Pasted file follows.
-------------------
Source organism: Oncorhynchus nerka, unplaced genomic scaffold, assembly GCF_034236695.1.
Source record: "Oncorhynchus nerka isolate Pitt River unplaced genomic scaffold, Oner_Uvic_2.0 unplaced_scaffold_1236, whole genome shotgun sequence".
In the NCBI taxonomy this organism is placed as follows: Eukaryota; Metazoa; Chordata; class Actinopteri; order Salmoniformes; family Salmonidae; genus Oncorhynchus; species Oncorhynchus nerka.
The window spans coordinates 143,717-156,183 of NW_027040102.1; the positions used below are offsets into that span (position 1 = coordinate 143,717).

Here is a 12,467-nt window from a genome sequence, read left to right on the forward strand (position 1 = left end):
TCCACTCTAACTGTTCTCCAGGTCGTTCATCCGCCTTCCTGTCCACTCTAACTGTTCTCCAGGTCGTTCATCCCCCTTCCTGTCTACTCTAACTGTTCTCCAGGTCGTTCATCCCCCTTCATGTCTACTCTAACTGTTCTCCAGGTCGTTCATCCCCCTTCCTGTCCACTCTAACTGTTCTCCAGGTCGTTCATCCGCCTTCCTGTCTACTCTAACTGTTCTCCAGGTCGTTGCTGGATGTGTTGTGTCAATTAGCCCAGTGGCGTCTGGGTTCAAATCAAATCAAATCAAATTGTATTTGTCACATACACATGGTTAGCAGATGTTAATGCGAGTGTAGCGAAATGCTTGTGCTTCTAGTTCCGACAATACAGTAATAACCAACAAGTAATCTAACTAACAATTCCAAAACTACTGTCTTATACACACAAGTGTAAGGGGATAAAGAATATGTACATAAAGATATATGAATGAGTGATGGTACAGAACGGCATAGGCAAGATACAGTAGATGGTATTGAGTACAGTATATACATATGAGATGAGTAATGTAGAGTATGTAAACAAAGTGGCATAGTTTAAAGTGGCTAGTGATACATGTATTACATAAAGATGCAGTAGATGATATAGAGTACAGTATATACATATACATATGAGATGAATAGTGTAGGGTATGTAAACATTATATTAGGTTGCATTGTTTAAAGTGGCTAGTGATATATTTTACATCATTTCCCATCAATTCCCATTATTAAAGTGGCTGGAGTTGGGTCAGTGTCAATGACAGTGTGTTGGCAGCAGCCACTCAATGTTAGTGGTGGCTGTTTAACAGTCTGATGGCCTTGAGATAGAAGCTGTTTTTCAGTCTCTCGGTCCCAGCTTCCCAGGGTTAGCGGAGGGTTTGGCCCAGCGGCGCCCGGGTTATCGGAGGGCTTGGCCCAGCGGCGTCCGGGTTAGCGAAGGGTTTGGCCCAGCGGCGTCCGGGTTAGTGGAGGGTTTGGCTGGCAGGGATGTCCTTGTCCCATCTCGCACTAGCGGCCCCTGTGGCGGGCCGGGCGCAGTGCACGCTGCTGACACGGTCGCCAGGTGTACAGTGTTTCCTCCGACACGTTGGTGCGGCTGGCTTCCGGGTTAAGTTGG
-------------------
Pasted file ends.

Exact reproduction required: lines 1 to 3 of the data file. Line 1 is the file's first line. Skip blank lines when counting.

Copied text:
Source organism: Oncorhynchus nerka, unplaced genomic scaffold, assembly GCF_034236695.1.
Source record: "Oncorhynchus nerka isolate Pitt River unplaced genomic scaffold, Oner_Uvic_2.0 unplaced_scaffold_1236, whole genome shotgun sequence".
In the NCBI taxonomy this organism is placed as follows: Eukaryota; Metazoa; Chordata; class Actinopteri; order Salmoniformes; family Salmonidae; genus Oncorhynchus; species Oncorhynchus nerka.